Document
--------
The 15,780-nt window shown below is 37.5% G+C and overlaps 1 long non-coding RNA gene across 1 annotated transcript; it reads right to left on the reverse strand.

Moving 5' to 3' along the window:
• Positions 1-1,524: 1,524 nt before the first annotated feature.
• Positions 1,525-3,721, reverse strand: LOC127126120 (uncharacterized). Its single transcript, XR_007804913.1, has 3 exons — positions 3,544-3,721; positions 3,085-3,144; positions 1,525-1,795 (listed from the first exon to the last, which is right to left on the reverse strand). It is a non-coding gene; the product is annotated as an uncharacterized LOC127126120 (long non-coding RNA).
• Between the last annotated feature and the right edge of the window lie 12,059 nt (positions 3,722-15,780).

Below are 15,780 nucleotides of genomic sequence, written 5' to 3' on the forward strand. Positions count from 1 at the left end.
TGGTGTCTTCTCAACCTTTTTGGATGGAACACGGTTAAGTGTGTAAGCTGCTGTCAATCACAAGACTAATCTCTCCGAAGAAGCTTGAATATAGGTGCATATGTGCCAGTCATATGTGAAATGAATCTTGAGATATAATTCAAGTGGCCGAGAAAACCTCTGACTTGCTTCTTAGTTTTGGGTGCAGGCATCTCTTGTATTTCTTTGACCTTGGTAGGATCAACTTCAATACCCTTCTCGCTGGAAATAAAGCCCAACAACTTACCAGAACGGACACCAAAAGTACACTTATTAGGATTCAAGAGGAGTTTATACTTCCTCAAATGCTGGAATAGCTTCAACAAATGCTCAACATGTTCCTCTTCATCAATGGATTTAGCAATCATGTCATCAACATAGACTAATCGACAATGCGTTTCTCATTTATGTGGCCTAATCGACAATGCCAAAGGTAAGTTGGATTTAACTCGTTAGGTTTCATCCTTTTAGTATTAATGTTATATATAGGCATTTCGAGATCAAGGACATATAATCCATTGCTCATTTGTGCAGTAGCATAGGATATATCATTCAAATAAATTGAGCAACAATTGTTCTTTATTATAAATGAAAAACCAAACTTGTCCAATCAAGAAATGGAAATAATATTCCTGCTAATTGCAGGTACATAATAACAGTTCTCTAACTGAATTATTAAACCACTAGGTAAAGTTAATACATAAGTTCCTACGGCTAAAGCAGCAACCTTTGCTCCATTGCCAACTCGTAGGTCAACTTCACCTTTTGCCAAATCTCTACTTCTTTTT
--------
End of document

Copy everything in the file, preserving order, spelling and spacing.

The 15,780-nt window shown below is 37.5% G+C and overlaps 1 long non-coding RNA gene across 1 annotated transcript; it reads right to left on the reverse strand.

Moving 5' to 3' along the window:
• Positions 1-1,524: 1,524 nt before the first annotated feature.
• Positions 1,525-3,721, reverse strand: LOC127126120 (uncharacterized). Its single transcript, XR_007804913.1, has 3 exons — positions 3,544-3,721; positions 3,085-3,144; positions 1,525-1,795 (listed from the first exon to the last, which is right to left on the reverse strand). It is a non-coding gene; the product is annotated as an uncharacterized LOC127126120 (long non-coding RNA).
• Between the last annotated feature and the right edge of the window lie 12,059 nt (positions 3,722-15,780).

Below are 15,780 nucleotides of genomic sequence, written 5' to 3' on the forward strand. Positions count from 1 at the left end.
TGGTGTCTTCTCAACCTTTTTGGATGGAACACGGTTAAGTGTGTAAGCTGCTGTCAATCACAAGACTAATCTCTCCGAAGAAGCTTGAATATAGGTGCATATGTGCCAGTCATATGTGAAATGAATCTTGAGATATAATTCAAGTGGCCGAGAAAACCTCTGACTTGCTTCTTAGTTTTGGGTGCAGGCATCTCTTGTATTTCTTTGACCTTGGTAGGATCAACTTCAATACCCTTCTCGCTGGAAATAAAGCCCAACAACTTACCAGAACGGACACCAAAAGTACACTTATTAGGATTCAAGAGGAGTTTATACTTCCTCAAATGCTGGAATAGCTTCAACAAATGCTCAACATGTTCCTCTTCATCAATGGATTTAGCAATCATGTCATCAACATAGACTAATCGACAATGCGTTTCTCATTTATGTGGCCTAATCGACAATGCCAAAGGTAAGTTGGATTTAACTCGTTAGGTTTCATCCTTTTAGTATTAATGTTATATATAGGCATTTCGAGATCAAGGACATATAATCCATTGCTCATTTGTGCAGTAGCATAGGATATATCATTCAAATAAATTGAGCAACAATTGTTCTTTATTATAAATGAAAAACCAAACTTGTCCAATCAAGAAATGGAAATAATATTCCTGCTAATTGCAGGTACATAATAACAGTTCTCTAACTGAATTATTAAACCACTAGGTAAAGTTAATACATAAGTTCCTACGGCTAAAGCAGCAACCTTTGCTCCATTGCCAACTCGTAGGTCAACTTCACCTTTTGCCAAATCTCTACTTCTTTTT